I also question the notion that a heavy armed-forces presence engaging in an open and permanent exercise on U.S. territory during a time when we are not under siege en masse is the proper response to a few isolated criminal incidents. We have the Border Patrol to do that. Anytime we start letting agencies meddle in the affairs of other agencies in situations they are not trained to encounter, it causes problems. Here’s an example: Prior to being made official, and unbeknown to local authorities, JTF6’s first incident occurred on the night of December 13, 1989, near Nogales, Arizona. A group of Marines accompanied a Border Patrol officer on a training exercise and came upon some suspected smugglers on horseback. Upon ordering them to stop, they fled. They’re smugglers. The Marines then shot up a flare, and the smugglers fired at them. The Marines fired back, but no one was ever shot or apprehended. Instead, the flare torched up 300 acres of federal forest land. And so went the first reported firefight by active-duty military personnel in the War on Drugs.

As for your complaint about the raid in Washington, the Department of Homeland Security hasn’t “stopped” the raids. They’ve issued a “partial moratorium” until they can review the policy and its proper application. This administration has repeatedly said it wishes to target employers of undocumented workers, not the workers themselves. This way a lot more than 150 Americans can apply for some of these jobs. Also, the detainees were given temporary permits to continue working at that plant only, not “work visas” as you wrote. Two very different things. Do your due diligence and find out about stuff before you go shooting vitriolic emails off to the Reader. Also on that note, Janet Napolitano was not even made aware of that raid until after the fact, and she was not a happy secretary. That’s a clear violation of DHS procedure. I smell lawsuits on the way. So much for cheap tacos.

You talk about booting out all the “illegals” — 12 million people! Buena suerte, mi amigo. Think about it. Not even wackos like Sean Hannity talk like that. And even if we could resurrect Torquemada to make it happen, can we all afford $5-a-pound produce? What’s in your salad?

And my favorite is for last. You scoff at the “90 percent” number of illegal weapons in Mexico. That’s the figure given by the Bureau of Alcohol, Tobacco, Firearms, and Explosives! Fourteen percent?!? Where the hell did you get that number, the Minuteman Gazette? Weapons have been flowing from north to south for decades now. During these cycles of heightened unrest, it just gets worse. Back in ’92, Mexico identified 5351 guns from the U.S.; 3367 in ’93, though officials on both sides agree the actual number to be much higher. That was when all the narco lords were gearing up for ’94, the last time a power vacuum existed on the border. And don’t worry. After this one is filled, there will be another. Put all the Marines and walls and drones and censors and little No Se Pase signs you want. This cycle doesn’t end until the War on Drugs ends. And that doesn’t happen until real change comes and jingoistic attitudes and mendacious statements like yours end.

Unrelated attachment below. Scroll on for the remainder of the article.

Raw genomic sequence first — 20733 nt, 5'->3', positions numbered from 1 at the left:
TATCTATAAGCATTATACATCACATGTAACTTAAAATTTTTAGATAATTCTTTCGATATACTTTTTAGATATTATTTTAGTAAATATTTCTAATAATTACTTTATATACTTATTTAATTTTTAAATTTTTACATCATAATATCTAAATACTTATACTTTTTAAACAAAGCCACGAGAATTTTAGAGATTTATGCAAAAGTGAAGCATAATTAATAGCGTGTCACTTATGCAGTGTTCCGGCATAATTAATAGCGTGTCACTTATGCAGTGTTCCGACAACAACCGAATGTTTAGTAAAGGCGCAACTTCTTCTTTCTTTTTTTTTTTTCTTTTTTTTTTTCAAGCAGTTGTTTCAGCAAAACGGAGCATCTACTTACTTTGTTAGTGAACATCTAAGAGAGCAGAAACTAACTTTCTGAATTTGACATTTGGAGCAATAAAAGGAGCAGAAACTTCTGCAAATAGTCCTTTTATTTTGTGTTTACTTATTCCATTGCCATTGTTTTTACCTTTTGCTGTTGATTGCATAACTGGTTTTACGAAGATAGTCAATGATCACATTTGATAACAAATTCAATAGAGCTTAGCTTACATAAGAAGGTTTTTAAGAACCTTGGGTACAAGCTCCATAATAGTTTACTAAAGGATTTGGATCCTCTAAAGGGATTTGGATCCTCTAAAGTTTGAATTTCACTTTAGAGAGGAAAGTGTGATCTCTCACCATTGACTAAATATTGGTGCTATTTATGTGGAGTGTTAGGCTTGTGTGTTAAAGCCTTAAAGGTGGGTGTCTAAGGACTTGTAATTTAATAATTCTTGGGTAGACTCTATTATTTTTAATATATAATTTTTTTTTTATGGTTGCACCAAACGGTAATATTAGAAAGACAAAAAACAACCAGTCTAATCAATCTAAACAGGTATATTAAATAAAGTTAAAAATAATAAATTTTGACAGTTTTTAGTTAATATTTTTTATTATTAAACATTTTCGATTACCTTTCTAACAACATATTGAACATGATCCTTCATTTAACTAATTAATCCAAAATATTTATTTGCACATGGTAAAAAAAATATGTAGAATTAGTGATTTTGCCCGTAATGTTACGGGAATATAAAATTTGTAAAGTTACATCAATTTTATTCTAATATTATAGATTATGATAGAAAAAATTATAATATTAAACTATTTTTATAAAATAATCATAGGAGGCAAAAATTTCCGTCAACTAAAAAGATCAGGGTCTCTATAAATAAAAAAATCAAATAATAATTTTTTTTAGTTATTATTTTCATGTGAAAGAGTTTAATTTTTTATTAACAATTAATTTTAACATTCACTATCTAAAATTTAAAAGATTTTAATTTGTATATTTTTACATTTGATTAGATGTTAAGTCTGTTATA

Bryan Varela
via email

Up In Arms

I am appalled and turned off that your ad policy permits abetting of arms! Is it greed, stupidity, or both? Use your power to promote peace.

G.L.
Hillcrest

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Comments

As a fellow Vegan I'd like to respond to Erin's letter (April 15, 2009) The Peaceful Vegan. Erin you weakened your whole piece by writing: "I actively choose not to judge people based on really insignificant things like what they eat..." Erin why are you a Vegan? There is NO insignificant reason for choosing a Vegan lifestyle! Either you do it for the great health benefits, and/or you do it as a protest against the truly abysmal treatment (read torture) of animals used in food production. Both of these reasons are significant! Because we Vegans are outnumbered it's important we make it clear we do it for good reasons. If people are uncomfortable with us where food is being served. It's their problem! This doesn't make us "judgemental" of them. They are where they are, we are where we are. I'd rather be where you and I are Erin.

Julie San Marcos